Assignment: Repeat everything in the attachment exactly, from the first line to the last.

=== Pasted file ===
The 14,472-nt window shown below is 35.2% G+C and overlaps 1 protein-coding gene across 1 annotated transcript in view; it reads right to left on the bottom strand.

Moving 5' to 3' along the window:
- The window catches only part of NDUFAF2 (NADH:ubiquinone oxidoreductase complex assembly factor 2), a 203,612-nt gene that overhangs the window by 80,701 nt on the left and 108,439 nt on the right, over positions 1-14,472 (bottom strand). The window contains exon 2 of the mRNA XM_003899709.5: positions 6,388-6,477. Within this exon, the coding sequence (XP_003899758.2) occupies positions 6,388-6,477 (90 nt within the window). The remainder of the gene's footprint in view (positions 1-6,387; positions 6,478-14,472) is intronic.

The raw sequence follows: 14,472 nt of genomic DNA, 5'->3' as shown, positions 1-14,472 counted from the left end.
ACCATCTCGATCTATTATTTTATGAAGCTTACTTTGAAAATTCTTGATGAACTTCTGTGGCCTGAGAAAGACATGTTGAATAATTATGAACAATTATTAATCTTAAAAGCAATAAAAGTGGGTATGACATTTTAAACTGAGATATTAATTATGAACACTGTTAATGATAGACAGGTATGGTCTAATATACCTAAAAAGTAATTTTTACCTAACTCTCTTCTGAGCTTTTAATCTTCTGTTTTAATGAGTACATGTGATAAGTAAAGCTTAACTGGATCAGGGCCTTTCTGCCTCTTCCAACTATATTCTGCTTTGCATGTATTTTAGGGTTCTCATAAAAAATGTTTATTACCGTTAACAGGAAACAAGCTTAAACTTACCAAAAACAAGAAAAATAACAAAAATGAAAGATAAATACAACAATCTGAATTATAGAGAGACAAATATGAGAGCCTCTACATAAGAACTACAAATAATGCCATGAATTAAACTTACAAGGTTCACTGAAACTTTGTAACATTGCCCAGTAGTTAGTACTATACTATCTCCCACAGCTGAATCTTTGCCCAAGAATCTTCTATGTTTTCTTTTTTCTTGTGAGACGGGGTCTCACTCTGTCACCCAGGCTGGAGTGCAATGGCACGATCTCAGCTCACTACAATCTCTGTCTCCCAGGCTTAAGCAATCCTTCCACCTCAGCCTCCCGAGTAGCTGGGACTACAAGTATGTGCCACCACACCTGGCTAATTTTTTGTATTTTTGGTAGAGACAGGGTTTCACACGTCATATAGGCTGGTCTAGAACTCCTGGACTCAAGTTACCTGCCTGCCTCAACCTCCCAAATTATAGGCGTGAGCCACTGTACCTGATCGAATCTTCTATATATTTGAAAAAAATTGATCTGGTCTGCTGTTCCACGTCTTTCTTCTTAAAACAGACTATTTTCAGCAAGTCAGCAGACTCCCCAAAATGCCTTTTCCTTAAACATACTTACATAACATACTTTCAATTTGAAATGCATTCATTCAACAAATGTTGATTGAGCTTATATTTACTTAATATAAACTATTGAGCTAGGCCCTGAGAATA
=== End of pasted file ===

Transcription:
The 14,472-nt window shown below is 35.2% G+C and overlaps 1 protein-coding gene across 1 annotated transcript in view; it reads right to left on the bottom strand.

Moving 5' to 3' along the window:
- The window catches only part of NDUFAF2 (NADH:ubiquinone oxidoreductase complex assembly factor 2), a 203,612-nt gene that overhangs the window by 80,701 nt on the left and 108,439 nt on the right, over positions 1-14,472 (bottom strand). The window contains exon 2 of the mRNA XM_003899709.5: positions 6,388-6,477. Within this exon, the coding sequence (XP_003899758.2) occupies positions 6,388-6,477 (90 nt within the window). The remainder of the gene's footprint in view (positions 1-6,387; positions 6,478-14,472) is intronic.

The raw sequence follows: 14,472 nt of genomic DNA, 5'->3' as shown, positions 1-14,472 counted from the left end.
ACCATCTCGATCTATTATTTTATGAAGCTTACTTTGAAAATTCTTGATGAACTTCTGTGGCCTGAGAAAGACATGTTGAATAATTATGAACAATTATTAATCTTAAAAGCAATAAAAGTGGGTATGACATTTTAAACTGAGATATTAATTATGAACACTGTTAATGATAGACAGGTATGGTCTAATATACCTAAAAAGTAATTTTTACCTAACTCTCTTCTGAGCTTTTAATCTTCTGTTTTAATGAGTACATGTGATAAGTAAAGCTTAACTGGATCAGGGCCTTTCTGCCTCTTCCAACTATATTCTGCTTTGCATGTATTTTAGGGTTCTCATAAAAAATGTTTATTACCGTTAACAGGAAACAAGCTTAAACTTACCAAAAACAAGAAAAATAACAAAAATGAAAGATAAATACAACAATCTGAATTATAGAGAGACAAATATGAGAGCCTCTACATAAGAACTACAAATAATGCCATGAATTAAACTTACAAGGTTCACTGAAACTTTGTAACATTGCCCAGTAGTTAGTACTATACTATCTCCCACAGCTGAATCTTTGCCCAAGAATCTTCTATGTTTTCTTTTTTCTTGTGAGACGGGGTCTCACTCTGTCACCCAGGCTGGAGTGCAATGGCACGATCTCAGCTCACTACAATCTCTGTCTCCCAGGCTTAAGCAATCCTTCCACCTCAGCCTCCCGAGTAGCTGGGACTACAAGTATGTGCCACCACACCTGGCTAATTTTTTGTATTTTTGGTAGAGACAGGGTTTCACACGTCATATAGGCTGGTCTAGAACTCCTGGACTCAAGTTACCTGCCTGCCTCAACCTCCCAAATTATAGGCGTGAGCCACTGTACCTGATCGAATCTTCTATATATTTGAAAAAAATTGATCTGGTCTGCTGTTCCACGTCTTTCTTCTTAAAACAGACTATTTTCAGCAAGTCAGCAGACTCCCCAAAATGCCTTTTCCTTAAACATACTTACATAACATACTTTCAATTTGAAATGCATTCATTCAACAAATGTTGATTGAGCTTATATTTACTTAATATAAACTATTGAGCTAGGCCCTGAGAATA